13 Jan 2020

Support growing for student facing expulsion and deportation over mental health state

10:42 am on 13 January 2020

A situation involving an international student facing expulsion and deportation because of her mental health state is exposing challenges some international students face at New Zealand universities.

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The University of Auckland. Photo: Fuad Tabba, Auckland University, Wikimedia Commons

The young woman, who RNZ has chosen not to name, came to New Zealand in April 2015 at age 16 and is four years into pursuing a five-year double degree in science and health science.

A letter in December notified the student her enrolment was being cut after the University of Auckland discovered she had made a serious attempt to take her own life, which resulted in her visa being cancelled.

The letter said she had withheld from Auckland university staff that she had been dealing with complex issues, despite signing a document which outlined strict enrolment conditions regarding full disclosure of changes to her health.

While in a mental health unit in late October last year she was allegedly raped by another patient and tried to take her life a month later.

She said the rape allegation was under investigation by the police.

She believed the university was informed by the hospital about the "quite serious" suicide attempt that nearly killed her in November.

Correspondence she then received, dated 11 December and signed by University of Auckland's deputy vice-chancellor Adrienne Clelan, said the events had impacted her place as a student.

"It is clear that there has been a change to the state of your mental health ... and you did not promptly inform the International Office as you were required to do under your Enrolment Conditions," the letter read.

"The University has cancelled your Student Agreement for your breach of enrolment conditions, thereby terminating your enrolment."

A Givealittle fundraising campaign has been set up by the student to cover her legal and relocation fees. More than $3700 had been raised by the end of last week.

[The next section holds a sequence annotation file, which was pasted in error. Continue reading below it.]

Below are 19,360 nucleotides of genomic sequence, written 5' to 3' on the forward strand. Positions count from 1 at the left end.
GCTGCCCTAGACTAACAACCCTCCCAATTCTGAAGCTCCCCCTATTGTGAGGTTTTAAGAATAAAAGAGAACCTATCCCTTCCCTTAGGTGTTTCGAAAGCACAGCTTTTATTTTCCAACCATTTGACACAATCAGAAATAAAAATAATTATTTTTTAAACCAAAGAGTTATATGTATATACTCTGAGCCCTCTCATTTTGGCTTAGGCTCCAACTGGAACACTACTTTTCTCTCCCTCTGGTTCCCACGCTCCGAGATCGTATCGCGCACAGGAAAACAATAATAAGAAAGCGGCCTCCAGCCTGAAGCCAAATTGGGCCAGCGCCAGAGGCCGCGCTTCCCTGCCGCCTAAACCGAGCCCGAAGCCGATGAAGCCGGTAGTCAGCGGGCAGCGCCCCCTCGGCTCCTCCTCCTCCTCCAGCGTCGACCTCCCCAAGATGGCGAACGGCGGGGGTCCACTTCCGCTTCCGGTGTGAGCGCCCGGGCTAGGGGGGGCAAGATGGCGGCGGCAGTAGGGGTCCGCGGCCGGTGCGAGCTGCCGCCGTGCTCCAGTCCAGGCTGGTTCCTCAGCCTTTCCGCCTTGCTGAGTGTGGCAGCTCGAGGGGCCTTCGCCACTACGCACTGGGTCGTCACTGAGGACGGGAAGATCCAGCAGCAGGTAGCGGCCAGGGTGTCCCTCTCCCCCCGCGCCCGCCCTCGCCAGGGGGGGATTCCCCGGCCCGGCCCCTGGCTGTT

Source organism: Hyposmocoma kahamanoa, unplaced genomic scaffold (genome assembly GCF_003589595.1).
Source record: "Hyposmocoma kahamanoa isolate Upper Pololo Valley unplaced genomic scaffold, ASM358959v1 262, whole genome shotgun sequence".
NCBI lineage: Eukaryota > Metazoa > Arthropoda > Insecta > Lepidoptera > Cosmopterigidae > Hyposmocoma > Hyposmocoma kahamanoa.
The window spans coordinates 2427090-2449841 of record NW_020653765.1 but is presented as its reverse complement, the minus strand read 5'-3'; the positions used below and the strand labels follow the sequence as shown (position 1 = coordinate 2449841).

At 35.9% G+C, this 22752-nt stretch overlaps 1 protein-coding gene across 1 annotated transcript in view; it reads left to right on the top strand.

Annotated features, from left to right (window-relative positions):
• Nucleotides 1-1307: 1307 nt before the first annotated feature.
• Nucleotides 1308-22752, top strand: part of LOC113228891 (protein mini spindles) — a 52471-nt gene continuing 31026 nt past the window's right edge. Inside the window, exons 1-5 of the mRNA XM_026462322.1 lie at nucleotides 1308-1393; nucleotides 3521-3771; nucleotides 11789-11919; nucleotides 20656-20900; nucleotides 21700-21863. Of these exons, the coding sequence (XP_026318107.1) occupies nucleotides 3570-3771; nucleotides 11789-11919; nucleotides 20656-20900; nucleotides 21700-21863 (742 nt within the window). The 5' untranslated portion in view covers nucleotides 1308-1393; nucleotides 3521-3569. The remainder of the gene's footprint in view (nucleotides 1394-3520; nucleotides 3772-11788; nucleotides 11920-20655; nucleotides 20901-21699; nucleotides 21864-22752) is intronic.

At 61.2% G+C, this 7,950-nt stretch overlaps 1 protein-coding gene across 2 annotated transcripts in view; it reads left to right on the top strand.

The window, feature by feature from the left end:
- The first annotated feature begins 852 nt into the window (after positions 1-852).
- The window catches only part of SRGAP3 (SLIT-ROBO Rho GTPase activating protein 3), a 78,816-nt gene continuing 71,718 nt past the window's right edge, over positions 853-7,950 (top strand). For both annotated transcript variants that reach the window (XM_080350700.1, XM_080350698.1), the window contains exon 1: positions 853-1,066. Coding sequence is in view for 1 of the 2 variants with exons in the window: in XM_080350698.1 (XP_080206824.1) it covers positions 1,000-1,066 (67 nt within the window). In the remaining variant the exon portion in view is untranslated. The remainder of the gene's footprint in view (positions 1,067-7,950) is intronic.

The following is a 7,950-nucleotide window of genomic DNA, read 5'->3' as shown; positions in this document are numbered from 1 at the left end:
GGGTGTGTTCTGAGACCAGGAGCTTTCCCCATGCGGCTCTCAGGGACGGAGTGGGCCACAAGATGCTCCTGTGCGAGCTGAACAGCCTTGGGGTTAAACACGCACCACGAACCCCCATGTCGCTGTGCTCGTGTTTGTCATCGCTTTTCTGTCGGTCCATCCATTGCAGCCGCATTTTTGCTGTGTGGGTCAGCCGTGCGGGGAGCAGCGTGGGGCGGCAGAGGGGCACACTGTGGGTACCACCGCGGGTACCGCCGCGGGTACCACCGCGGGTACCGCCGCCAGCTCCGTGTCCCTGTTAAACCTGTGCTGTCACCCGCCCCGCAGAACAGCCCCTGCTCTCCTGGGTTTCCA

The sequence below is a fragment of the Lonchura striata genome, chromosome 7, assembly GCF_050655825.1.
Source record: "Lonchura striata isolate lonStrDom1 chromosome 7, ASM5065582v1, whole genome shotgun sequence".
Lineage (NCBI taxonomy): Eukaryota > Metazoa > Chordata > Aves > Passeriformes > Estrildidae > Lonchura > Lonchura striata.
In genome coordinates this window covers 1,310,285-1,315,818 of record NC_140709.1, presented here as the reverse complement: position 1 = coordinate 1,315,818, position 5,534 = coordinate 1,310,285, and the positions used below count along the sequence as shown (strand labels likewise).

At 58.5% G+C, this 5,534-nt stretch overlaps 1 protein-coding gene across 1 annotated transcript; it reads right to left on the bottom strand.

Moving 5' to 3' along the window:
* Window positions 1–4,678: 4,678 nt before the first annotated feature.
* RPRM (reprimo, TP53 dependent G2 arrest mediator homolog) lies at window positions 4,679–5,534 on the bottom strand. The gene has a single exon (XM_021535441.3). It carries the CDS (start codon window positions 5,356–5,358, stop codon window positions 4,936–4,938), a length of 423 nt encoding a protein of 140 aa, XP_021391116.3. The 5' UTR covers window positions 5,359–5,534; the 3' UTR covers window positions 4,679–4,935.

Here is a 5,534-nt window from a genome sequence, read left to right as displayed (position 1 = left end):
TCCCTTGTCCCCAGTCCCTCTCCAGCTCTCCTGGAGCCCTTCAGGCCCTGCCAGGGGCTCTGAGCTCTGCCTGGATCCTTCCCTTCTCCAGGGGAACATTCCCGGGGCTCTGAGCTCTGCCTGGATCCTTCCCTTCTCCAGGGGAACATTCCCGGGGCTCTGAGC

On the page she wrote:

"I met a man who was a few years older than me ... he took intimate photos and videos of me in the process of this relationship. Subsequently, he threatened to publish the images and videos if I did not continue having sex with him. This continued for a couple of years to the point where I reported it to the Police in August of 2019.

"Upon learning this, he promised to delete all the images in exchange for my withdrawal of the police complaint, which I did. I had not had any experience with a man prior to him, and the experience and the blackmailing led to me developing mental health issues.

"Due to these on-going health issues and episodes, the University of Auckland has been reluctant to enrol me.

"The whole situation has made my life miserable. My mum cries every day and I have thought of ending my life multiple times as I really think there is no solution. I haven't been able to attend classes since semester 2 as bad memories and emotions come back to me whenever I am close to the university grounds. I'm never sure where I will find money to pay for the following week's rent and bills and I keep receiving invoices from lawyers."

Thousands of students have voiced their concerns and shared stories of their own experiences through a page on Facebook, including many international students.

Some thanked the university's law students who had been supporting the student, saying they could relate to the intense pressures of studying abroad. Some expressed fear of not letting their family down.

"Auckland University has a lot of work to do in addressing its students' well-being and right now it is not doing its best to help a student in distress," one international student commented.

"It has no problem taking thousands of dollars in fees from a student who has decided NZ is at the top of her list, but it has failed her at the most critical moments of her life... it needs to actively seek out these students who might not want to seek help due to cultural/religious reasons."

The university released a statement on Friday after media and social media discussion on the termination of a student's enrolment.

"It is very rare for the university to terminate a student's enrolment and this is only ever contemplated in exceptional circumstances such as these. Our overriding motivation is to support students to succeed in their study and life goals," it said.

"The decision to terminate the student's enrolment was not taken lightly. It was based on explicit advice from her own medical team who advised that the student was at high risk if she continued to study in New Zealand."

Where to get help:

Need to Talk? Free call or text 1737 any time to speak to a trained counsellor, for any reason.

Lifeline: 0800 543 354 or text HELP to 4357

Suicide Crisis Helpline: 0508 828 865 / 0508 TAUTOKO (24/7). This is a service for people who may be thinking about suicide, or those who are concerned about family or friends.

Depression Helpline: 0800 111 757 (24/7) or text 4202

Samaritans: 0800 726 666 (24/7)

Youthline: 0800 376 633 (24/7) or free text 234 (8am-12am), or email talk@youthline.co.nz

What's Up: online chat (3pm-10pm) or 0800 WHATSUP / 0800 9428 787 helpline (12pm-10pm weekdays, 3pm-11pm weekends)

Kidsline (ages 5-18): 0800 543 754 (24/7)

Rural Support Trust Helpline: 0800 787 254

Healthline: 0800 611 116

Rainbow Youth: (09) 376 4155

If it is an emergency and you feel like you or someone else is at risk, call 111.